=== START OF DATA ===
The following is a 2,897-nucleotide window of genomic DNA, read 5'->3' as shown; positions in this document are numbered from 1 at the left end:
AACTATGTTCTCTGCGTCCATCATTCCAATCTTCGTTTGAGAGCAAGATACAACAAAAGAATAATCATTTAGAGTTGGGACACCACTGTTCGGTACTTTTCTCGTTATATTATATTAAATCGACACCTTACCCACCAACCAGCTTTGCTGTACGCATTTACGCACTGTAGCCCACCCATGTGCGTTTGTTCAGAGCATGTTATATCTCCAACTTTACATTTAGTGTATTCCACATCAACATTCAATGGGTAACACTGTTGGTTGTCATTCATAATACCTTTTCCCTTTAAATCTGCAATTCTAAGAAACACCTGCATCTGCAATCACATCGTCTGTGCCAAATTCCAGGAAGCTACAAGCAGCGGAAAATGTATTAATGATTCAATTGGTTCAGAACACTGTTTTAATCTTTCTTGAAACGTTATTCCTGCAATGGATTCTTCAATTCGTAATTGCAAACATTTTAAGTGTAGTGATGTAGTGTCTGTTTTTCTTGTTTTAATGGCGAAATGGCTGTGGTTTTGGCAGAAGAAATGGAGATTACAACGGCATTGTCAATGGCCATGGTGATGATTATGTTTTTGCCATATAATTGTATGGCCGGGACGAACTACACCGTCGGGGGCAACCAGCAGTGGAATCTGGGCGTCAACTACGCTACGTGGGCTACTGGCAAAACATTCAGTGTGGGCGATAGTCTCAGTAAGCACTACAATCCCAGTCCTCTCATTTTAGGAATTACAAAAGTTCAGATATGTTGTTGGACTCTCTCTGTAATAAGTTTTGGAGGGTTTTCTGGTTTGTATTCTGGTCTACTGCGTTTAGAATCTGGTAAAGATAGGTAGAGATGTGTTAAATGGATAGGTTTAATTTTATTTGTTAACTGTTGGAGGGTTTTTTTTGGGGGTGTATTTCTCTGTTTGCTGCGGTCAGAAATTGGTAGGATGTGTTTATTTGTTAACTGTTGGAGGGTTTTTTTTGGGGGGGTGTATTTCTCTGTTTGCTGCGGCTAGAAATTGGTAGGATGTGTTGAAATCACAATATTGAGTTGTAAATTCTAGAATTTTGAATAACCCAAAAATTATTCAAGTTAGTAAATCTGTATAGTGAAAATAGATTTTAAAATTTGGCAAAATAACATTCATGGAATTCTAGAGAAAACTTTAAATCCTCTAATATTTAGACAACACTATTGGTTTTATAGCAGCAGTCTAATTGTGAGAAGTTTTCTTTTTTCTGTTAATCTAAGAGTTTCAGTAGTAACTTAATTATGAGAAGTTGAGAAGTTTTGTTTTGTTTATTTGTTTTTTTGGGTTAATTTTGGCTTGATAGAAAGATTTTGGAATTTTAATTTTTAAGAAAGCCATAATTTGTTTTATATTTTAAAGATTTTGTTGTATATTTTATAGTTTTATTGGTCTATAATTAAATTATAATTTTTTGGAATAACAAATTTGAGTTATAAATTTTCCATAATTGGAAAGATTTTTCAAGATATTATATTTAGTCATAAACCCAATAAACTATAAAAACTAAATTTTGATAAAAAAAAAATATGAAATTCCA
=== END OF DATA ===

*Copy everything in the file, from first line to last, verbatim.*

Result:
The following is a 2,897-nucleotide window of genomic DNA, read 5'->3' as shown; positions in this document are numbered from 1 at the left end:
AACTATGTTCTCTGCGTCCATCATTCCAATCTTCGTTTGAGAGCAAGATACAACAAAAGAATAATCATTTAGAGTTGGGACACCACTGTTCGGTACTTTTCTCGTTATATTATATTAAATCGACACCTTACCCACCAACCAGCTTTGCTGTACGCATTTACGCACTGTAGCCCACCCATGTGCGTTTGTTCAGAGCATGTTATATCTCCAACTTTACATTTAGTGTATTCCACATCAACATTCAATGGGTAACACTGTTGGTTGTCATTCATAATACCTTTTCCCTTTAAATCTGCAATTCTAAGAAACACCTGCATCTGCAATCACATCGTCTGTGCCAAATTCCAGGAAGCTACAAGCAGCGGAAAATGTATTAATGATTCAATTGGTTCAGAACACTGTTTTAATCTTTCTTGAAACGTTATTCCTGCAATGGATTCTTCAATTCGTAATTGCAAACATTTTAAGTGTAGTGATGTAGTGTCTGTTTTTCTTGTTTTAATGGCGAAATGGCTGTGGTTTTGGCAGAAGAAATGGAGATTACAACGGCATTGTCAATGGCCATGGTGATGATTATGTTTTTGCCATATAATTGTATGGCCGGGACGAACTACACCGTCGGGGGCAACCAGCAGTGGAATCTGGGCGTCAACTACGCTACGTGGGCTACTGGCAAAACATTCAGTGTGGGCGATAGTCTCAGTAAGCACTACAATCCCAGTCCTCTCATTTTAGGAATTACAAAAGTTCAGATATGTTGTTGGACTCTCTCTGTAATAAGTTTTGGAGGGTTTTCTGGTTTGTATTCTGGTCTACTGCGTTTAGAATCTGGTAAAGATAGGTAGAGATGTGTTAAATGGATAGGTTTAATTTTATTTGTTAACTGTTGGAGGGTTTTTTTTGGGGGTGTATTTCTCTGTTTGCTGCGGTCAGAAATTGGTAGGATGTGTTTATTTGTTAACTGTTGGAGGGTTTTTTTTGGGGGGGTGTATTTCTCTGTTTGCTGCGGCTAGAAATTGGTAGGATGTGTTGAAATCACAATATTGAGTTGTAAATTCTAGAATTTTGAATAACCCAAAAATTATTCAAGTTAGTAAATCTGTATAGTGAAAATAGATTTTAAAATTTGGCAAAATAACATTCATGGAATTCTAGAGAAAACTTTAAATCCTCTAATATTTAGACAACACTATTGGTTTTATAGCAGCAGTCTAATTGTGAGAAGTTTTCTTTTTTCTGTTAATCTAAGAGTTTCAGTAGTAACTTAATTATGAGAAGTTGAGAAGTTTTGTTTTGTTTATTTGTTTTTTTGGGTTAATTTTGGCTTGATAGAAAGATTTTGGAATTTTAATTTTTAAGAAAGCCATAATTTGTTTTATATTTTAAAGATTTTGTTGTATATTTTATAGTTTTATTGGTCTATAATTAAATTATAATTTTTTGGAATAACAAATTTGAGTTATAAATTTTCCATAATTGGAAAGATTTTTCAAGATATTATATTTAGTCATAAACCCAATAAACTATAAAAACTAAATTTTGATAAAAAAAAAATATGAAATTCCA